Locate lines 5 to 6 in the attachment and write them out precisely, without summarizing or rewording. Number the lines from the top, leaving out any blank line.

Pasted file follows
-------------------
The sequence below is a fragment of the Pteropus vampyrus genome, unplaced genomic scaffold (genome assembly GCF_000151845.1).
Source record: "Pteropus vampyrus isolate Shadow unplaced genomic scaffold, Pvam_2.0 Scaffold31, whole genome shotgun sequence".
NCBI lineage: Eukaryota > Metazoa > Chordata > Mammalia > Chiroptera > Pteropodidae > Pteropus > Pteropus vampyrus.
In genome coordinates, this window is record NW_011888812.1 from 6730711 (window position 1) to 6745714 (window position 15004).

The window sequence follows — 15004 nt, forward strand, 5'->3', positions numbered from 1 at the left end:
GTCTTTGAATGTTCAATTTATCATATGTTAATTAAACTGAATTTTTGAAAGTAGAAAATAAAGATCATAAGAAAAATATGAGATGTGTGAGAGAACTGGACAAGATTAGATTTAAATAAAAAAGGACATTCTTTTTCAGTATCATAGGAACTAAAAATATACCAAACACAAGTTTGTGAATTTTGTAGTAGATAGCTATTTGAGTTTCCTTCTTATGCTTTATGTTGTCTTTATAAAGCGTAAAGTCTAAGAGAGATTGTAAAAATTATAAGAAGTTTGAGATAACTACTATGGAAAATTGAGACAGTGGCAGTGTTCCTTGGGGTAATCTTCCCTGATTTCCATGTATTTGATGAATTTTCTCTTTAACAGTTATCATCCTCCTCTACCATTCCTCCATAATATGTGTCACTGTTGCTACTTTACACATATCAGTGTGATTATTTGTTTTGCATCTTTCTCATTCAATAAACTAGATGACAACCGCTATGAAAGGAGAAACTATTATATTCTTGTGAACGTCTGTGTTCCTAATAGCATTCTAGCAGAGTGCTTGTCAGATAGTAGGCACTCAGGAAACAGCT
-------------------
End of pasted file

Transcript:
The window sequence follows — 15004 nt, forward strand, 5'->3', positions numbered from 1 at the left end:
GTCTTTGAATGTTCAATTTATCATATGTTAATTAAACTGAATTTTTGAAAGTAGAAAATAAAGATCATAAGAAAAATATGAGATGTGTGAGAGAACTGGACAAGATTAGATTTAAATAAAAAAGGACATTCTTTTTCAGTATCATAGGAACTAAAAATATACCAAACACAAGTTTGTGAATTTTGTAGTAGATAGCTATTTGAGTTTCCTTCTTATGCTTTATGTTGTCTTTATAAAGCGTAAAGTCTAAGAGAGATTGTAAAAATTATAAGAAGTTTGAGATAACTACTATGGAAAATTGAGACAGTGGCAGTGTTCCTTGGGGTAATCTTCCCTGATTTCCATGTATTTGATGAATTTTCTCTTTAACAGTTATCATCCTCCTCTACCATTCCTCCATAATATGTGTCACTGTTGCTACTTTACACATATCAGTGTGATTATTTGTTTTGCATCTTTCTCATTCAATAAACTAGATGACAACCGCTATGAAAGGAGAAACTATTATATTCTTGTGAACGTCTGTGTTCCTAATAGCATTCTAGCAGAGTGCTTGTCAGATAGTAGGCACTCAGGAAACAGCT